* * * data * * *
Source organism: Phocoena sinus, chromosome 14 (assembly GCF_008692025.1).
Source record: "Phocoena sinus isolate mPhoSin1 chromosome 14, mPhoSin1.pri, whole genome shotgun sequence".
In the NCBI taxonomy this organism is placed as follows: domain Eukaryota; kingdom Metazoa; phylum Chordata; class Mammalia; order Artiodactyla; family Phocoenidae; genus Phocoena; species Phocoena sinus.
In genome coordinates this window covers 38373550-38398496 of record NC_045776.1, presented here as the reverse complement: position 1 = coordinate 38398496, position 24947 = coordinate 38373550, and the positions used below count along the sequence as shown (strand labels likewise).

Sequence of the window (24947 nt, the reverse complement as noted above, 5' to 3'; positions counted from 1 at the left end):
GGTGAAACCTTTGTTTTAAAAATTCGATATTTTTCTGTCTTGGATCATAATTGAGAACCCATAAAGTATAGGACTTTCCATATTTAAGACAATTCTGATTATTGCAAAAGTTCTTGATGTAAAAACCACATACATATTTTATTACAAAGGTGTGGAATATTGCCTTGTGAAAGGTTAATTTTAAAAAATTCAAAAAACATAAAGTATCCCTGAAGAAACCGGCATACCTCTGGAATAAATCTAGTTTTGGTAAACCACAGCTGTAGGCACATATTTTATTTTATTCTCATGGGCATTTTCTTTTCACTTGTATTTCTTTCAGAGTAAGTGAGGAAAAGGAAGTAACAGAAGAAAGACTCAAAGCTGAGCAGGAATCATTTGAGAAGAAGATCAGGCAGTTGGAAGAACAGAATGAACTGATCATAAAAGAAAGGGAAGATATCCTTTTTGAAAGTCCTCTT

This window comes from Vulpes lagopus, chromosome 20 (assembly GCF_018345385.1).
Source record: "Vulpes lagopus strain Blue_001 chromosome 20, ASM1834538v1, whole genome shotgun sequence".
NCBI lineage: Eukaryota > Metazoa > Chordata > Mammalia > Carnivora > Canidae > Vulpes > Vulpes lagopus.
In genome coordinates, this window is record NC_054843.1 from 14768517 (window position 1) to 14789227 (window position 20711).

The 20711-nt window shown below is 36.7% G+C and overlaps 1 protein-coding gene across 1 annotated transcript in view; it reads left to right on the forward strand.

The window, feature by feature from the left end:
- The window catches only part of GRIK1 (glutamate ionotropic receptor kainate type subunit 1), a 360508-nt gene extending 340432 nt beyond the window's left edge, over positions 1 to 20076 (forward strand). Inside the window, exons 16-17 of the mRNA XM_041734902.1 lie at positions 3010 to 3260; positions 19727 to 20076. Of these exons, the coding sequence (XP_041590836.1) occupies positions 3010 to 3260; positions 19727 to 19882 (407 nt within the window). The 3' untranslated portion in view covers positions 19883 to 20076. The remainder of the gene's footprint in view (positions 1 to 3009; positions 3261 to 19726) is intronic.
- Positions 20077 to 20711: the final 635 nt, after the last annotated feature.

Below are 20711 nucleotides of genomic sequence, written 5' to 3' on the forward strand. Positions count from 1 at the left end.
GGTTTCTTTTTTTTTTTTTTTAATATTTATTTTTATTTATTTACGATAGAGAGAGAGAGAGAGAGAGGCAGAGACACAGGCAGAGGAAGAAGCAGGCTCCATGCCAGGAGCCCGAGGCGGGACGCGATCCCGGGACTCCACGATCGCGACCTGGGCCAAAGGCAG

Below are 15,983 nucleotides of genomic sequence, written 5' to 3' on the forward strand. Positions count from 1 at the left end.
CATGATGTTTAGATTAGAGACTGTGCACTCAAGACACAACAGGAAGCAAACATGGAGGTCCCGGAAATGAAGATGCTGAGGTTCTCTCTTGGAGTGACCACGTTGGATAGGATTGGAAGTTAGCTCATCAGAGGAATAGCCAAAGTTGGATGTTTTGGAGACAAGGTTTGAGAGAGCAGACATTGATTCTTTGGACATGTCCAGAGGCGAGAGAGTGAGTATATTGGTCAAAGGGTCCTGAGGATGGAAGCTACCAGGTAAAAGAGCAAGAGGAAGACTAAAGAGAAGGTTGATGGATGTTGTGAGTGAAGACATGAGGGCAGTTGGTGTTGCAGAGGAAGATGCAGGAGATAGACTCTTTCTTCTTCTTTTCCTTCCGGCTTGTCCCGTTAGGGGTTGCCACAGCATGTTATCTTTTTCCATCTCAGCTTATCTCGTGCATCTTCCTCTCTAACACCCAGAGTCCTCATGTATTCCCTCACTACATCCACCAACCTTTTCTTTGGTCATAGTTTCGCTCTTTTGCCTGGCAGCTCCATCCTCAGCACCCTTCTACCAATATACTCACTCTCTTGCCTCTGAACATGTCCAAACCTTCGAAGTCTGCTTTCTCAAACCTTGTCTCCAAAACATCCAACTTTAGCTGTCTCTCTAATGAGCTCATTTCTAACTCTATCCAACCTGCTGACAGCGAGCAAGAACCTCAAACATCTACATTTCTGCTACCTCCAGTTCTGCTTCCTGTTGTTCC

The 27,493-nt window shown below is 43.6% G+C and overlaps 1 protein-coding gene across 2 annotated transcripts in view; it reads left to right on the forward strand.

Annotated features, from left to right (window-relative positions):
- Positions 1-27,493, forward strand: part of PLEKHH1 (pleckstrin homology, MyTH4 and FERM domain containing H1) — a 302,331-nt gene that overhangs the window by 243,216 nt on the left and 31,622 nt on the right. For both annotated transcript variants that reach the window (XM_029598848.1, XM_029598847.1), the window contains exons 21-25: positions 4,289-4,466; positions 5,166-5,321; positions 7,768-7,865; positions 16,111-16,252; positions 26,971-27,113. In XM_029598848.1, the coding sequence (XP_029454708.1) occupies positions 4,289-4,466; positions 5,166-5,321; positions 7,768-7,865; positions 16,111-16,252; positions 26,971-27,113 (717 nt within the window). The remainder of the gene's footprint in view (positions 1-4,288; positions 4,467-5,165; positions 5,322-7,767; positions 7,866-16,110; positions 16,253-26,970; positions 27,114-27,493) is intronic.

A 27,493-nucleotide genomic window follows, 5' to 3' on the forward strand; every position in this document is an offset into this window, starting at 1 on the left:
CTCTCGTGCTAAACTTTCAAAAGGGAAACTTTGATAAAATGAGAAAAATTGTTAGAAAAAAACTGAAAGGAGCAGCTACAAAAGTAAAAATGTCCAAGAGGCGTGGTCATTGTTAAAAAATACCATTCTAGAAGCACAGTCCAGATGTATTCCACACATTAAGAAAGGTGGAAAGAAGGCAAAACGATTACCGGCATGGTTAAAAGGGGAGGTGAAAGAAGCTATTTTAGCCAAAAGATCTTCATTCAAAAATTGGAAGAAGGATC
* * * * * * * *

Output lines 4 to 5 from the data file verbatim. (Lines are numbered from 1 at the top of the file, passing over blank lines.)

In genome coordinates this window covers 38373550-38398496 of record NC_045776.1, presented here as the reverse complement: position 1 = coordinate 38398496, position 24947 = coordinate 38373550, and the positions used below count along the sequence as shown (strand labels likewise).

Sequence of the window (24947 nt, the reverse complement as noted above, 5' to 3'; positions counted from 1 at the left end):